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Japanese Deal With U.S. School Promises To Boost Science

Salem-Teikyo University in West Virginia awaits an influx of Asian students as it links up with a Florida biotech institute Wayne England, a fungus physiologist and chairman of natural sciences at Salem-Teikyo University, has had a longtime interest in shiitake mushrooms. But it was only last year that he thought about learning Japanese. That's when Teikyo University bought Salem (W.Va.) College and announced that some 500 Japanese students would be arriving over the next three years beginning

Marcia Clemmitt


Salem-Teikyo University in West Virginia awaits an influx of Asian students as it links up with a Florida biotech institute
Wayne England, a fungus physiologist and chairman of natural sciences at Salem-Teikyo University, has had a longtime interest in shiitake mushrooms. But it was only last year that he thought about learning Japanese. That's when Teikyo University bought Salem (W.Va.) College and announced that some 500 Japanese students would be arriving over the next three years beginning last month. The influx will double the enrollment.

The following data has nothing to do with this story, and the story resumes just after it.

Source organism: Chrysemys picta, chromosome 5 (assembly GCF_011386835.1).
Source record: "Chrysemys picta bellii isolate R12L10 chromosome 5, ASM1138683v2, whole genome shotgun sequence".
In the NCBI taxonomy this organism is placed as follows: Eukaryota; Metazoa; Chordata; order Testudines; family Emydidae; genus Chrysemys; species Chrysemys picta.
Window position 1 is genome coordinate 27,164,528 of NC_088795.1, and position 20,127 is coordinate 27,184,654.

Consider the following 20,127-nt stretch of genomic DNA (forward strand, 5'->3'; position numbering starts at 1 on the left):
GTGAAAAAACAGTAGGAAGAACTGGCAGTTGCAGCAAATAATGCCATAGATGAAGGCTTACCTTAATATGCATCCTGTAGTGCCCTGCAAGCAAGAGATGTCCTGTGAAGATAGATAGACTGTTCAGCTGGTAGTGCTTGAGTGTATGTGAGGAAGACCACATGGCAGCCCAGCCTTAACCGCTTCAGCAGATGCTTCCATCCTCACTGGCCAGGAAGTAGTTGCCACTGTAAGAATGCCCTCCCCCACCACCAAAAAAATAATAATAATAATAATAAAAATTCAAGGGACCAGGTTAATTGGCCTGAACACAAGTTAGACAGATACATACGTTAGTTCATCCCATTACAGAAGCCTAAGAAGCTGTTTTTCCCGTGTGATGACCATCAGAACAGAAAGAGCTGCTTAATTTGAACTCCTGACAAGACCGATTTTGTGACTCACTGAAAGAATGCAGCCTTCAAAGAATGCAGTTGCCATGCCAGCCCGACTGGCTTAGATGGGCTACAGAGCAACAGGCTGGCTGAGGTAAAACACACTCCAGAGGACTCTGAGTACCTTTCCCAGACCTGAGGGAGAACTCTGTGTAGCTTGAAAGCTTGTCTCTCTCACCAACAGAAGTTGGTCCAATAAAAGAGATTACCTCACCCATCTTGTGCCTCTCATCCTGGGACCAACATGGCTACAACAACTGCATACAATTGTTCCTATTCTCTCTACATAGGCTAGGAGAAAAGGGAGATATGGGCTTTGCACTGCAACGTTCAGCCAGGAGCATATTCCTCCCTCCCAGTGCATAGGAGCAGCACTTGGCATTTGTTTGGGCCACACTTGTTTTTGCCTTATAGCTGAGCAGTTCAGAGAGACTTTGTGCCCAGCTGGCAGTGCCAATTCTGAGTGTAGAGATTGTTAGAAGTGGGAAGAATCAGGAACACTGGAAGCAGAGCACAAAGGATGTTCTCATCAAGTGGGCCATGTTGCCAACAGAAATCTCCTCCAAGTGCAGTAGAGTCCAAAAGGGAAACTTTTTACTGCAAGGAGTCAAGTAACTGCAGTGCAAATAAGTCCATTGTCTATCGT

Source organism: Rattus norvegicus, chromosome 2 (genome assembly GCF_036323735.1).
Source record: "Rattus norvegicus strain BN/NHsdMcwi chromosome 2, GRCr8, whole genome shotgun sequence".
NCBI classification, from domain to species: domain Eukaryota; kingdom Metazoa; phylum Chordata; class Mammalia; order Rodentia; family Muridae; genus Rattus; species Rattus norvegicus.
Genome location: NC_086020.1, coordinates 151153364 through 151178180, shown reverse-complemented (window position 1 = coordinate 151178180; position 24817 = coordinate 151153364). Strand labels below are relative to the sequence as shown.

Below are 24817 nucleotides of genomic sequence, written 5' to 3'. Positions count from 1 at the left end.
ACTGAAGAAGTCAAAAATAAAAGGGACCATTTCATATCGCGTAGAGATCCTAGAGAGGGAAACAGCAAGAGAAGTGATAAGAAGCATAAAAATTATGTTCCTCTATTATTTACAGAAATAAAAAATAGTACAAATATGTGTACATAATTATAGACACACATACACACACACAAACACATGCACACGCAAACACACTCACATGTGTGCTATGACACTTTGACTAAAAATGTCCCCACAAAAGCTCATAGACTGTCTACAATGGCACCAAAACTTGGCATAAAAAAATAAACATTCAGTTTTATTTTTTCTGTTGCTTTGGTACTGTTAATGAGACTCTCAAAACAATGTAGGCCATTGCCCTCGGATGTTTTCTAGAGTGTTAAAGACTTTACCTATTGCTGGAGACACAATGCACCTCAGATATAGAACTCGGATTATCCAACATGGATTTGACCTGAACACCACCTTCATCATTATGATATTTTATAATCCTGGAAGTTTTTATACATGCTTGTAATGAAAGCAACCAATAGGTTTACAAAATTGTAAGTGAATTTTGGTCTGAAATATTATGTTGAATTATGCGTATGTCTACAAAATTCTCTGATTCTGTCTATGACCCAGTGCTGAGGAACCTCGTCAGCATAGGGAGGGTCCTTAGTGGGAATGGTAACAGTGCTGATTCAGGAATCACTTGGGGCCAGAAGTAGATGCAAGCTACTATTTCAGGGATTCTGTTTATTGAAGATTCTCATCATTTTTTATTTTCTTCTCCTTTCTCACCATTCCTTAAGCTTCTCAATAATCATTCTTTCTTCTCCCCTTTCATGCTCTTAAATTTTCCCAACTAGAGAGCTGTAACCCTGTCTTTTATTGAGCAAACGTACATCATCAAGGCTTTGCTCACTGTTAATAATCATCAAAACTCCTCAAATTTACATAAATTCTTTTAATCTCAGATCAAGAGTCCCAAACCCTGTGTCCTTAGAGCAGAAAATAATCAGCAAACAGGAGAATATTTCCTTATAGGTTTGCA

A merger with the 22,000-student Teikyo University last July bailed Salem out of financial difficulties. And though administrators expect most Japanese students to major in business after completing the two-year core curriculum, England says he's "hoping some will trickle into science majors, after they get more English under their belts and begin to see the range of things they can do."

That's not all that...

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